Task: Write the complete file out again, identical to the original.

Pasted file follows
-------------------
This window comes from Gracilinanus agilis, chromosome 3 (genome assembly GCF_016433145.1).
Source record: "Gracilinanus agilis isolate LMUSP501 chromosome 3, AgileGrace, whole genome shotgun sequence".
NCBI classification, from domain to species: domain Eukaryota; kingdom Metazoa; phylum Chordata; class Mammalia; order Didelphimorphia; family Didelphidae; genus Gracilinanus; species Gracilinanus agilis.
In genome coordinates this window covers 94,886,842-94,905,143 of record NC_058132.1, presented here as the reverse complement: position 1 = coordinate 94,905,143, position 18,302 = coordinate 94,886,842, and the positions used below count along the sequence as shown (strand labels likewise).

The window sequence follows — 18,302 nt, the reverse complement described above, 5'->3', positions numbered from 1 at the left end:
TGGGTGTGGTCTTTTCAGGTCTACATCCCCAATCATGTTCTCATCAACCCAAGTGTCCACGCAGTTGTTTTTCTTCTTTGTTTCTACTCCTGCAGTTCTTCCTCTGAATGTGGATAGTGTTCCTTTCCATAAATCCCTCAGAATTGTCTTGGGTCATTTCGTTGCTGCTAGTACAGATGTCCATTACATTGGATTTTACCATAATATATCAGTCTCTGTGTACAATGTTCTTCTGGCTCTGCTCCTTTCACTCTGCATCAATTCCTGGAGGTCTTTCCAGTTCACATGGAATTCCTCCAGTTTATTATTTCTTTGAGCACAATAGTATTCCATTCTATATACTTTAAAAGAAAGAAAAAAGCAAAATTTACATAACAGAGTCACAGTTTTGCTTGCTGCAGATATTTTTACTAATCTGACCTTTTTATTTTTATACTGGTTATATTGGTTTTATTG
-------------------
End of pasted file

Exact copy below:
This window comes from Gracilinanus agilis, chromosome 3 (genome assembly GCF_016433145.1).
Source record: "Gracilinanus agilis isolate LMUSP501 chromosome 3, AgileGrace, whole genome shotgun sequence".
NCBI classification, from domain to species: domain Eukaryota; kingdom Metazoa; phylum Chordata; class Mammalia; order Didelphimorphia; family Didelphidae; genus Gracilinanus; species Gracilinanus agilis.
In genome coordinates this window covers 94,886,842-94,905,143 of record NC_058132.1, presented here as the reverse complement: position 1 = coordinate 94,905,143, position 18,302 = coordinate 94,886,842, and the positions used below count along the sequence as shown (strand labels likewise).

The window sequence follows — 18,302 nt, the reverse complement described above, 5'->3', positions numbered from 1 at the left end:
TGGGTGTGGTCTTTTCAGGTCTACATCCCCAATCATGTTCTCATCAACCCAAGTGTCCACGCAGTTGTTTTTCTTCTTTGTTTCTACTCCTGCAGTTCTTCCTCTGAATGTGGATAGTGTTCCTTTCCATAAATCCCTCAGAATTGTCTTGGGTCATTTCGTTGCTGCTAGTACAGATGTCCATTACATTGGATTTTACCATAATATATCAGTCTCTGTGTACAATGTTCTTCTGGCTCTGCTCCTTTCACTCTGCATCAATTCCTGGAGGTCTTTCCAGTTCACATGGAATTCCTCCAGTTTATTATTTCTTTGAGCACAATAGTATTCCATTCTATATACTTTAAAAGAAAGAAAAAAGCAAAATTTACATAACAGAGTCACAGTTTTGCTTGCTGCAGATATTTTTACTAATCTGACCTTTTTATTTTTATACTGGTTATATTGGTTTTATTG